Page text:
Roshellia Goines walked the red carpet recently for the premiere of Dream Big, the IMAX giant-screen feature that began playing across North America this month.
For 35 years she was worked as an engineer, most recently for Bechtel National at the Hanford vitrification plant project.
Now she’s also a film star, getting a chance to talk a bit about engineering in a film that shows how engineering has shaped and changed the world.
The film, with Bechtel as a sponsor, looks at projects from the Great Wall of China to more modest but important projects, like a bridge changing the lives of villagers in Haiti.
Goines hopes the film inspires students to pursue the same career that she has found rewarding.
“I can’t think of any other occupation that allows you to use your creativity to impact the lives of everyone on the planet,” she said. “Almost everything you touch is impacted by engineering.”
Children who watch the film may see what’s possible in their own lives as they watch students in Mississippi build a solar-powered car, hoping to be able to race it for 1,000 miles across Australia.
But many students – and adults too – don’t really know what engineering is, Goines said. It’s not a job they’re likely to see featured in TV shows and movies.
“This film is a game changer . that shows what we do to solve problems,” Goines said. “It’s not just math and science. That’s important. But it is also about being creative and having compassion.”
Her part in Dream Big – Engineering Our World was filmed in Tacoma, where she talked about the redesign of Galloping Gertie, the Tacoma Narrows Bridge that “galloped” in windy weather until it collapsed during a 1940 wind storm.
But her heart is in nuclear engineering.
Her favorite teacher was her engaging and energetic science teacher from seventh to ninth grade, Miss Means, she said. Her family never questioned that she could do whatever she wanted.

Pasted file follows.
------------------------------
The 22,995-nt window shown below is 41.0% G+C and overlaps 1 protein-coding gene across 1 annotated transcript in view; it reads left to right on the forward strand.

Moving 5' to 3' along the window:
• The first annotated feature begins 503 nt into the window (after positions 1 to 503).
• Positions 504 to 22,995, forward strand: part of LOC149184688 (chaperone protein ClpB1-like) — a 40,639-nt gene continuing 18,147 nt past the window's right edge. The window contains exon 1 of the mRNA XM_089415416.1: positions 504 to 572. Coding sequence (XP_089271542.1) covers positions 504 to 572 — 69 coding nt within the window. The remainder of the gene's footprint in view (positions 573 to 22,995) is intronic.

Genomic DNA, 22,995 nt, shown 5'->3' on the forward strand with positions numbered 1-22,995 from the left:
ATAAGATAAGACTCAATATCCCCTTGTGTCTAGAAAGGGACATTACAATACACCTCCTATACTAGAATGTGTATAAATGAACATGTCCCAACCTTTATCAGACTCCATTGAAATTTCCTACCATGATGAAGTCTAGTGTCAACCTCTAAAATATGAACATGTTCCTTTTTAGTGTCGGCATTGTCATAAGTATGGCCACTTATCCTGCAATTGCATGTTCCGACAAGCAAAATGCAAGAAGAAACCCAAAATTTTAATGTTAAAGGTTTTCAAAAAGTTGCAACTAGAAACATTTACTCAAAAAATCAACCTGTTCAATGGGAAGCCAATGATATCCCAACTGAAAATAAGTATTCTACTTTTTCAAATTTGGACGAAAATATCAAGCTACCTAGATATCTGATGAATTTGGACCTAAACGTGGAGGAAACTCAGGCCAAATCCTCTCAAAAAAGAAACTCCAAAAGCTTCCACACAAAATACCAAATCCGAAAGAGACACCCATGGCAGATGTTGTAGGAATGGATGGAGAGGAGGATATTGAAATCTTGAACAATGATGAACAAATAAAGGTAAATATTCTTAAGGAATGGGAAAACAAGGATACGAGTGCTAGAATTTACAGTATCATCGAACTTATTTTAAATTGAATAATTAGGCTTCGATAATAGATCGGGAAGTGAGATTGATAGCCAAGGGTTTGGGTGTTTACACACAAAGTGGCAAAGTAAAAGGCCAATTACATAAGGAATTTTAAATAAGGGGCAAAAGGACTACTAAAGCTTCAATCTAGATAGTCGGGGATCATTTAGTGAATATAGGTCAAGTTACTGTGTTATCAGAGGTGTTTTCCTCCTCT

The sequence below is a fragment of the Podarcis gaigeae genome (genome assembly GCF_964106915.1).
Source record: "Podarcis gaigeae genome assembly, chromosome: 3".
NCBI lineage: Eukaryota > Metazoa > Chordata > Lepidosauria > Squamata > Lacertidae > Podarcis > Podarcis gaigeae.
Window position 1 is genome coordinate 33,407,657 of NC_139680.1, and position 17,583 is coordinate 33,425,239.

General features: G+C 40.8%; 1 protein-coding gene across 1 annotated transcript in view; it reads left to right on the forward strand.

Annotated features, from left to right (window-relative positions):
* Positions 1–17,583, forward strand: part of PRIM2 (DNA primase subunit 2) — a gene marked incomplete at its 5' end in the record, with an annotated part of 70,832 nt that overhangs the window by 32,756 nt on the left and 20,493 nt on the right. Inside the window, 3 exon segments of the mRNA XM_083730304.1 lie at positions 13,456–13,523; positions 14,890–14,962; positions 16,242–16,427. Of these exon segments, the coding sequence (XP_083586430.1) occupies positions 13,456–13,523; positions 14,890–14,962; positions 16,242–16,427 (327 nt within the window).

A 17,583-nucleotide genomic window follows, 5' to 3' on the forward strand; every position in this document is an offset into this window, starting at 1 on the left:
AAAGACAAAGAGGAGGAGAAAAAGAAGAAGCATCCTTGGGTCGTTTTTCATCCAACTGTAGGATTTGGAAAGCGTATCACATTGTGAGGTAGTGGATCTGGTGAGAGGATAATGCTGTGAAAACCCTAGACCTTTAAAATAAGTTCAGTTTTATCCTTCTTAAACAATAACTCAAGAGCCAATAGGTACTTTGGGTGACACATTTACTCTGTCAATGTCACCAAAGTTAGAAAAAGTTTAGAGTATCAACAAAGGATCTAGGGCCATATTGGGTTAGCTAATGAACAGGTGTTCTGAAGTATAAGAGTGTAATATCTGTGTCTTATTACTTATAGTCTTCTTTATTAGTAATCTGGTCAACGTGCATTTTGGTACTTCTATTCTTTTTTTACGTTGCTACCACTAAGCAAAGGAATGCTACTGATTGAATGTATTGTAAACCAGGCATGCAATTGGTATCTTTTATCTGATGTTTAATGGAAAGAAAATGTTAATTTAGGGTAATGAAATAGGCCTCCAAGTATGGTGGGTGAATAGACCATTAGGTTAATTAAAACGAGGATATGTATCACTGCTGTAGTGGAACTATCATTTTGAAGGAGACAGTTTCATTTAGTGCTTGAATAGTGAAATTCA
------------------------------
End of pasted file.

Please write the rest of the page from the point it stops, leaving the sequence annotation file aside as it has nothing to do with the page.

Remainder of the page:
“When I imagined my future, I thought I would go to work every day carrying my briefcase to NASA,” she said.
But her career took a different direction when she became interested in nuclear energy during college. No other way to generate energy appeared to be more complex and cleaner, she said.
She graduated in 1981 from the University of Alabama as its first black female mechanical engineer.
The most fun she’s had as an engineer was working on the Watts Bar Unit 2 completion in Tennessee, she said. The construction project sat idle for 20 years, and engineers like Goines had to address aging and obsolescence issues and bring it up to current Nuclear Regulatory Commission standards.
It became the first nuclear power plant to come online in the United States in the 21st century.
Now she’s working on another nuclear construction project.
She’s one of the managers associated with the design of the Hanford vitrification plant’s High Level Waste Facility, which will turn high-level radioactive waste into stable glass logs for disposal. The waste is left from the past production of plutonium for the nation’s nuclear weapons program.
The work has the important mission of protecting groundwater and the Columbia River, she said.
One of the best parts of engineering is watching a design come to life during construction and solving problems that come up in real time to keep construction going, she said.
She’s hoping some of that experience comes across to parents, teachers and students who see Dream Big.
When Goines saw the film, it was premiering at the Smithsonian National Air and Space Museum in Washington, D.C.
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